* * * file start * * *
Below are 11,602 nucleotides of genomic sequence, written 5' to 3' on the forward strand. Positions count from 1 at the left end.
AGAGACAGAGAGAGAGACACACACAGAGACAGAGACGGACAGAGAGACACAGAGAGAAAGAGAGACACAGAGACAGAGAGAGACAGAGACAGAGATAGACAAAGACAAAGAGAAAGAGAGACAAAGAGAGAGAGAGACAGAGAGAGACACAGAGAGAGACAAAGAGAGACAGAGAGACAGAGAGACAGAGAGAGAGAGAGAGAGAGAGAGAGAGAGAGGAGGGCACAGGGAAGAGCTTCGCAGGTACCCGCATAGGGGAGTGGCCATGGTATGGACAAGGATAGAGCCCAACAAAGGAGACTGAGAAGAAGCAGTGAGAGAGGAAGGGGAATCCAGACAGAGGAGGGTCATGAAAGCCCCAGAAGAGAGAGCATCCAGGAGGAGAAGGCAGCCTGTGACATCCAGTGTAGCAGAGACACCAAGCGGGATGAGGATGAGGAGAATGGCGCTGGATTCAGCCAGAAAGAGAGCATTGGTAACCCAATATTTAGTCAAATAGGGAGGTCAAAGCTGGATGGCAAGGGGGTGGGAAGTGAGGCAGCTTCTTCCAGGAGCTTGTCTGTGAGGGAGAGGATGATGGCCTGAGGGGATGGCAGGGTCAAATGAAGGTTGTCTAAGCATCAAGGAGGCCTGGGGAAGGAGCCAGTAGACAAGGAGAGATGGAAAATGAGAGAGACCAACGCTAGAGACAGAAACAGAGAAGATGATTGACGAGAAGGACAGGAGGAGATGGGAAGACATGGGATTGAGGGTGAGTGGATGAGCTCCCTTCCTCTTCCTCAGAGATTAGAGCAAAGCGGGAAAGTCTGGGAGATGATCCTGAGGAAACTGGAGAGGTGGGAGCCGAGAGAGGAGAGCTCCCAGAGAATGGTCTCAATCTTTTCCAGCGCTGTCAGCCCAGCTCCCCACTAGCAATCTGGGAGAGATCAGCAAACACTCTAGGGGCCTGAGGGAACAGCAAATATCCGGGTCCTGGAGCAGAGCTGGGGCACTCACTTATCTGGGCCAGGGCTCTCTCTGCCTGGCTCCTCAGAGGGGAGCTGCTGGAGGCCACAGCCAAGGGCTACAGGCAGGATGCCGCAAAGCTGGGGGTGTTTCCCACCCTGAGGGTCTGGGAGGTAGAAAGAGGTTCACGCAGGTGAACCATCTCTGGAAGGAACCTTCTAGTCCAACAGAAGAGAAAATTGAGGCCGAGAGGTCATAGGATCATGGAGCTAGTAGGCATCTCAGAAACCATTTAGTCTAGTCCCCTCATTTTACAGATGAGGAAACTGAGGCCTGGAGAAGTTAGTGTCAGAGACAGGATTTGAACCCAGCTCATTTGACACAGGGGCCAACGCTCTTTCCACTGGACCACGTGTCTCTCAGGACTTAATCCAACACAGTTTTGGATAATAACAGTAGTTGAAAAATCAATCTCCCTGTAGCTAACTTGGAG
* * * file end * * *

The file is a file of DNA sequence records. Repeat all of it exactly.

Below are 11,602 nucleotides of genomic sequence, written 5' to 3' on the forward strand. Positions count from 1 at the left end.
AGAGACAGAGAGAGAGACACACACAGAGACAGAGACGGACAGAGAGACACAGAGAGAAAGAGAGACACAGAGACAGAGAGAGACAGAGACAGAGATAGACAAAGACAAAGAGAAAGAGAGACAAAGAGAGAGAGAGACAGAGAGAGACACAGAGAGAGACAAAGAGAGACAGAGAGACAGAGAGACAGAGAGAGAGAGAGAGAGAGAGAGAGAGAGAGGAGGGCACAGGGAAGAGCTTCGCAGGTACCCGCATAGGGGAGTGGCCATGGTATGGACAAGGATAGAGCCCAACAAAGGAGACTGAGAAGAAGCAGTGAGAGAGGAAGGGGAATCCAGACAGAGGAGGGTCATGAAAGCCCCAGAAGAGAGAGCATCCAGGAGGAGAAGGCAGCCTGTGACATCCAGTGTAGCAGAGACACCAAGCGGGATGAGGATGAGGAGAATGGCGCTGGATTCAGCCAGAAAGAGAGCATTGGTAACCCAATATTTAGTCAAATAGGGAGGTCAAAGCTGGATGGCAAGGGGGTGGGAAGTGAGGCAGCTTCTTCCAGGAGCTTGTCTGTGAGGGAGAGGATGATGGCCTGAGGGGATGGCAGGGTCAAATGAAGGTTGTCTAAGCATCAAGGAGGCCTGGGGAAGGAGCCAGTAGACAAGGAGAGATGGAAAATGAGAGAGACCAACGCTAGAGACAGAAACAGAGAAGATGATTGACGAGAAGGACAGGAGGAGATGGGAAGACATGGGATTGAGGGTGAGTGGATGAGCTCCCTTCCTCTTCCTCAGAGATTAGAGCAAAGCGGGAAAGTCTGGGAGATGATCCTGAGGAAACTGGAGAGGTGGGAGCCGAGAGAGGAGAGCTCCCAGAGAATGGTCTCAATCTTTTCCAGCGCTGTCAGCCCAGCTCCCCACTAGCAATCTGGGAGAGATCAGCAAACACTCTAGGGGCCTGAGGGAACAGCAAATATCCGGGTCCTGGAGCAGAGCTGGGGCACTCACTTATCTGGGCCAGGGCTCTCTCTGCCTGGCTCCTCAGAGGGGAGCTGCTGGAGGCCACAGCCAAGGGCTACAGGCAGGATGCCGCAAAGCTGGGGGTGTTTCCCACCCTGAGGGTCTGGGAGGTAGAAAGAGGTTCACGCAGGTGAACCATCTCTGGAAGGAACCTTCTAGTCCAACAGAAGAGAAAATTGAGGCCGAGAGGTCATAGGATCATGGAGCTAGTAGGCATCTCAGAAACCATTTAGTCTAGTCCCCTCATTTTACAGATGAGGAAACTGAGGCCTGGAGAAGTTAGTGTCAGAGACAGGATTTGAACCCAGCTCATTTGACACAGGGGCCAACGCTCTTTCCACTGGACCACGTGTCTCTCAGGACTTAATCCAACACAGTTTTGGATAATAACAGTAGTTGAAAAATCAATCTCCCTGTAGCTAACTTGGAG